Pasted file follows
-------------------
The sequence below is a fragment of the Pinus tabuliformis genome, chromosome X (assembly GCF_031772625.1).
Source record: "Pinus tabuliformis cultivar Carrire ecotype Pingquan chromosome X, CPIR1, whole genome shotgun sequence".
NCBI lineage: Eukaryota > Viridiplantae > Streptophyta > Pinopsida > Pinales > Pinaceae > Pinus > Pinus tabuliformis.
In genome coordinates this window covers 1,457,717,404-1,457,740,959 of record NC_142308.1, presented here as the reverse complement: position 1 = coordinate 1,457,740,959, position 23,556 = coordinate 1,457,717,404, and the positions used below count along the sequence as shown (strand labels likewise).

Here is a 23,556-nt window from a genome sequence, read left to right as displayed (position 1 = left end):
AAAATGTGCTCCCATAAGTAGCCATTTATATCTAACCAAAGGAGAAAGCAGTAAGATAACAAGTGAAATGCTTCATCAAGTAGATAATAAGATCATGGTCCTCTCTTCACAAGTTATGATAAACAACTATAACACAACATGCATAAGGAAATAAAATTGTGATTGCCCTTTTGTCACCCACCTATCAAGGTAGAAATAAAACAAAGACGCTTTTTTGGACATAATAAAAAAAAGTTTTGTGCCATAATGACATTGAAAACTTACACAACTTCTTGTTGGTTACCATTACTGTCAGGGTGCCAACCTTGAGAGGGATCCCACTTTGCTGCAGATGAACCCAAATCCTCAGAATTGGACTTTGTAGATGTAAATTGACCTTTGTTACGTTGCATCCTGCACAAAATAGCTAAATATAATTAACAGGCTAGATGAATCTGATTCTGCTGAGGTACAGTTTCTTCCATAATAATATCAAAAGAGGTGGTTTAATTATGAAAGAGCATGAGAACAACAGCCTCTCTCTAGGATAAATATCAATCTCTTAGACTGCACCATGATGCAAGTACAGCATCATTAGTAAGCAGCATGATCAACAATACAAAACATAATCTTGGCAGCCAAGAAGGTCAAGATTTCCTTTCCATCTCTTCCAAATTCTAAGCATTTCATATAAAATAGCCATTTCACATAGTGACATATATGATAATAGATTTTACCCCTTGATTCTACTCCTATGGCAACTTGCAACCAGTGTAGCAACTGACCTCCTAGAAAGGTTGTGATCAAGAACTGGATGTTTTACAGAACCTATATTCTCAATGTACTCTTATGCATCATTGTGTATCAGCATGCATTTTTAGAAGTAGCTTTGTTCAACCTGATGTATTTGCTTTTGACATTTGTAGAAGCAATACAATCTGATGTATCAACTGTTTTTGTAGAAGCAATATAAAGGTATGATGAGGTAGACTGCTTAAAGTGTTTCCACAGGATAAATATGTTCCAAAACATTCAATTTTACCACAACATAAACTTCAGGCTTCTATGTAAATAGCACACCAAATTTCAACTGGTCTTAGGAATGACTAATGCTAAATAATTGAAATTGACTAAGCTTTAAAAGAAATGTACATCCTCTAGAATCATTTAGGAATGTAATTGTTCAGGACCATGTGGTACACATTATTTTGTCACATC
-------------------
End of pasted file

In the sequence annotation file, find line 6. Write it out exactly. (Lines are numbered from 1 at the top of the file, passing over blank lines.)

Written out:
AAAATGTGCTCCCATAAGTAGCCATTTATATCTAACCAAAGGAGAAAGCAGTAAGATAACAAGTGAAATGCTTCATCAAGTAGATAATAAGATCATGGTCCTCTCTTCACAAGTTATGATAAACAACTATAACACAACATGCATAAGGAAATAAAATTGTGATTGCCCTTTTGTCACCCACCTATCAAGGTAGAAATAAAACAAAGACGCTTTTTTGGACATAATAAAAAAAAGTTTTGTGCCATAATGACATTGAAAACTTACACAACTTCTTGTTGGTTACCATTACTGTCAGGGTGCCAACCTTGAGAGGGATCCCACTTTGCTGCAGATGAACCCAAATCCTCAGAATTGGACTTTGTAGATGTAAATTGACCTTTGTTACGTTGCATCCTGCACAAAATAGCTAAATATAATTAACAGGCTAGATGAATCTGATTCTGCTGAGGTACAGTTTCTTCCATAATAATATCAAAAGAGGTGGTTTAATTATGAAAGAGCATGAGAACAACAGCCTCTCTCTAGGATAAATATCAATCTCTTAGACTGCACCATGATGCAAGTACAGCATCATTAGTAAGCAGCATGATCAACAATACAAAACATAATCTTGGCAGCCAAGAAGGTCAAGATTTCCTTTCCATCTCTTCCAAATTCTAAGCATTTCATATAAAATAGCCATTTCACATAGTGACATATATGATAATAGATTTTACCCCTTGATTCTACTCCTATGGCAACTTGCAACCAGTGTAGCAACTGACCTCCTAGAAAGGTTGTGATCAAGAACTGGATGTTTTACAGAACCTATATTCTCAATGTACTCTTATGCATCATTGTGTATCAGCATGCATTTTTAGAAGTAGCTTTGTTCAACCTGATGTATTTGCTTTTGACATTTGTAGAAGCAATACAATCTGATGTATCAACTGTTTTTGTAGAAGCAATATAAAGGTATGATGAGGTAGACTGCTTAAAGTGTTTCCACAGGATAAATATGTTCCAAAACATTCAATTTTACCACAACATAAACTTCAGGCTTCTATGTAAATAGCACACCAAATTTCAACTGGTCTTAGGAATGACTAATGCTAAATAATTGAAATTGACTAAGCTTTAAAAGAAATGTACATCCTCTAGAATCATTTAGGAATGTAATTGTTCAGGACCATGTGGTACACATTATTTTGTCACATC